Nicholas Short, a Ph.D. candidate in Government and Social Policy, said that paying for University child care on a graduate student stipend put his family “under tremendous, tremendous financial strain.”
Then, after Short accepted a fellowship from Harvard to fund the completion of his dissertation, he discovered that his new status as a fellow now disqualified him from certain benefits he’d received in the past, such as partial reimbursements for child care and his children’s medical and dental insurance.
“It just left me with the impression that it’s not like the University is indifferent to the plight of student parents,” Short said. “It’s almost like they’re vindictive and out to get us in trying to make our
experiences as hard as possible.”
Even the parents fortunate enough to access Harvard’s child care centers are not always able to utilize them. During the pandemic, a combination of staffing shortages, Covid-19 outbreaks, and public health precautions forced the centers to intermittently shut down or run on limited hours.
According to Sen, the centers closed for four to five months starting in March 2020, and they reopened only part-time. Only some of the centers have since reopened full-time.
Conor J. Walsh, a professor of mechanical engineering at the School of Engineering and Applied Sciences, tallied up the shortened hours and full-day closures to estimate that his children have received 400 fewer hours of child care than usual since the beginning of 2022.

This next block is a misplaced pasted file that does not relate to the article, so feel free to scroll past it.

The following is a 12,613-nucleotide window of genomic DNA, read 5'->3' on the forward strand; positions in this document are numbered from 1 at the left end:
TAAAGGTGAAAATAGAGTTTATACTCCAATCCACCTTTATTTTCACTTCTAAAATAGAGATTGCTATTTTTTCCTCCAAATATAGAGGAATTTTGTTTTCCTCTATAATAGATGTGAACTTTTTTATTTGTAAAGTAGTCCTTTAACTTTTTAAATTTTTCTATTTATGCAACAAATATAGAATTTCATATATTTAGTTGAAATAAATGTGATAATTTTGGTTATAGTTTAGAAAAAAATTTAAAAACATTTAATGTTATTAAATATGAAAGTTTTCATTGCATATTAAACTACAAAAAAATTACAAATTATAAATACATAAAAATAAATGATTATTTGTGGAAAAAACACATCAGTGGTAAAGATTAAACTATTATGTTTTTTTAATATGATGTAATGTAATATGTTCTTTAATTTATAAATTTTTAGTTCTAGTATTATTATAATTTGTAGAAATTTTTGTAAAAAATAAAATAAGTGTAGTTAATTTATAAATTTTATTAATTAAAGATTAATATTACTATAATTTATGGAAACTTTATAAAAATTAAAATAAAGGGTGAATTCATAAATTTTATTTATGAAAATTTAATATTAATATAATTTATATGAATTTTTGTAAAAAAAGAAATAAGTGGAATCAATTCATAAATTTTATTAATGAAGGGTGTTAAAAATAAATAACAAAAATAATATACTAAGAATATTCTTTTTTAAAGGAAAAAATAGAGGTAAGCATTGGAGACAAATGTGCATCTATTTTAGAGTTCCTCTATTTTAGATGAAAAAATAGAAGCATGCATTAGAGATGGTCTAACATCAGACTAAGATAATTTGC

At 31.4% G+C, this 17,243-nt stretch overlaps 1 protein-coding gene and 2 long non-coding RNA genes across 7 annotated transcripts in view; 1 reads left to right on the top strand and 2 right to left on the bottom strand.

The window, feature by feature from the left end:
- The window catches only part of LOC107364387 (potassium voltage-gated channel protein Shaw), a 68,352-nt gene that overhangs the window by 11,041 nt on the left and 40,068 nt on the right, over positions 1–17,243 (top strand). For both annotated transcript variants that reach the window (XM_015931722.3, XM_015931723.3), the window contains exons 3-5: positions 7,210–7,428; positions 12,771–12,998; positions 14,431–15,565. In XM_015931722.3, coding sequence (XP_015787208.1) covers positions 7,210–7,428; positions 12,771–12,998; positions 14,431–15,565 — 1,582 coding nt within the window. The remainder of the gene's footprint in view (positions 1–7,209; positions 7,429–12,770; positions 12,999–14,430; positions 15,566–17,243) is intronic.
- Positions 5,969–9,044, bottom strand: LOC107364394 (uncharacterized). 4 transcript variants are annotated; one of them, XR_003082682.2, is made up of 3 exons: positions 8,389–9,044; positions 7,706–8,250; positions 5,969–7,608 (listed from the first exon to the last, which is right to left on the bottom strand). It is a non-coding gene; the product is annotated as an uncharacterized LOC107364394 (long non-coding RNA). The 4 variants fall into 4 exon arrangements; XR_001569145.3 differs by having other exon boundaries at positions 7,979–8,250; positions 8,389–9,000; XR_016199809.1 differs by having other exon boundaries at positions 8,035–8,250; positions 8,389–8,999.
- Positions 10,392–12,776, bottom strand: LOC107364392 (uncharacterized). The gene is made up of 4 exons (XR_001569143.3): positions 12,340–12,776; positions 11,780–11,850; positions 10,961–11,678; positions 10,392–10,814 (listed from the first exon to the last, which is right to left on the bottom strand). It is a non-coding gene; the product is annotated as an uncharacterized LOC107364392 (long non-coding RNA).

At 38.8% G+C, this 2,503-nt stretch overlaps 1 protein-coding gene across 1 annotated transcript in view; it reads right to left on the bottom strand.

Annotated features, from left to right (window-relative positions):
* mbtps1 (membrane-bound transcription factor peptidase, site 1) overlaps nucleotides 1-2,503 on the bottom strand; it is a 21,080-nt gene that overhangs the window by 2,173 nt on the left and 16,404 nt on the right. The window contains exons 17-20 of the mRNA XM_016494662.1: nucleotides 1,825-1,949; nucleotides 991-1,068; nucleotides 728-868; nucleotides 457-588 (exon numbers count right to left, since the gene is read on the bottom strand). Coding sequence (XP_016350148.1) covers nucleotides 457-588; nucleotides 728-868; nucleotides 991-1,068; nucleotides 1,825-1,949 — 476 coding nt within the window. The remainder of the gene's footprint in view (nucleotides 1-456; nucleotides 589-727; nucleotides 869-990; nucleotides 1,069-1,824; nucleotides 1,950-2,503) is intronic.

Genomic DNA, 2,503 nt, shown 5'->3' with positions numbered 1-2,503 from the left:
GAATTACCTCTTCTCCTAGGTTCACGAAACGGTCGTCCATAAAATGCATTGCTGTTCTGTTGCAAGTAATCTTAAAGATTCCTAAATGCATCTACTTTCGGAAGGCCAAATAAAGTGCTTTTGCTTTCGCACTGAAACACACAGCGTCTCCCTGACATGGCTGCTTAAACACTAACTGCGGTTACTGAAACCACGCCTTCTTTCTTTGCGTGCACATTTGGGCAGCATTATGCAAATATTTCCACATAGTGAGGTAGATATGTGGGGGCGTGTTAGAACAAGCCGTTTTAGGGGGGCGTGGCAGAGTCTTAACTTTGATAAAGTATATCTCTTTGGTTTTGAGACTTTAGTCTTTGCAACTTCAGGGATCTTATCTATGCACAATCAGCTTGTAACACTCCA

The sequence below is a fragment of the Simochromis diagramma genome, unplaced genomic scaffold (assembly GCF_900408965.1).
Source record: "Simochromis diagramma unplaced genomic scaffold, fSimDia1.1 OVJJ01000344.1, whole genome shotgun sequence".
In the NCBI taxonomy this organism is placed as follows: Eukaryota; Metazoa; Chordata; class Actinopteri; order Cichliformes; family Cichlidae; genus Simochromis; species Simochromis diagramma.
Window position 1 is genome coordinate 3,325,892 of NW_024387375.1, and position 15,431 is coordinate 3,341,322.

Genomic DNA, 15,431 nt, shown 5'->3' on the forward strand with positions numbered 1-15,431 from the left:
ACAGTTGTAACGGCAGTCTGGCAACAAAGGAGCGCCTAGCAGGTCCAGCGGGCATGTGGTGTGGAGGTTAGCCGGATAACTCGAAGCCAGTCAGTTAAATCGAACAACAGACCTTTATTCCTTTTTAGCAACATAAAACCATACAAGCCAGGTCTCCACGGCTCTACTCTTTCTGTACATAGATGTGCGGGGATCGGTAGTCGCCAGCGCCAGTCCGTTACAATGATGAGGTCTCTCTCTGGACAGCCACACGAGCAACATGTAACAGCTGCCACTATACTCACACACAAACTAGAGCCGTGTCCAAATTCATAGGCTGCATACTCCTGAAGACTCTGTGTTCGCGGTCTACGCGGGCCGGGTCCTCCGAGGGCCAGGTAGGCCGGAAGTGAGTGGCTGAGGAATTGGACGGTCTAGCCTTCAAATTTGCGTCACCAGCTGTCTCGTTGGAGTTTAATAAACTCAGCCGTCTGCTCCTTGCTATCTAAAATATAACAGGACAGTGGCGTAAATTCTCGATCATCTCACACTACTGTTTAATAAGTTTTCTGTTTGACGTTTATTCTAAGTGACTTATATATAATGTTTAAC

To make up the difference, parents had little option but to leave work to pick up or care for their children.
“It’s just really left parents in a huge lurch,” Sen said, adding, “now that it’s been dragging on for so long, it’s starting to very strongly negatively impact people’s careers and their ability to keep things together.”
Walsh echoed this sentiment, writing in an email that the “significant instability” of Harvard daycare availability has taken time away from his professional obligations.
“This made it very hard to find focused time for balancing all my University responsibilities (of teaching, research, mentoring, and service),” he wrote. “In reality many aspects suffered, but mostly the ability to spend quality time mentoring students and members of my research group.”
But tensions arose between faculty parents, who were calling for the reopening of child care centers, and the centers’ employees, who were concerned about the potential health risks of working through a pandemic.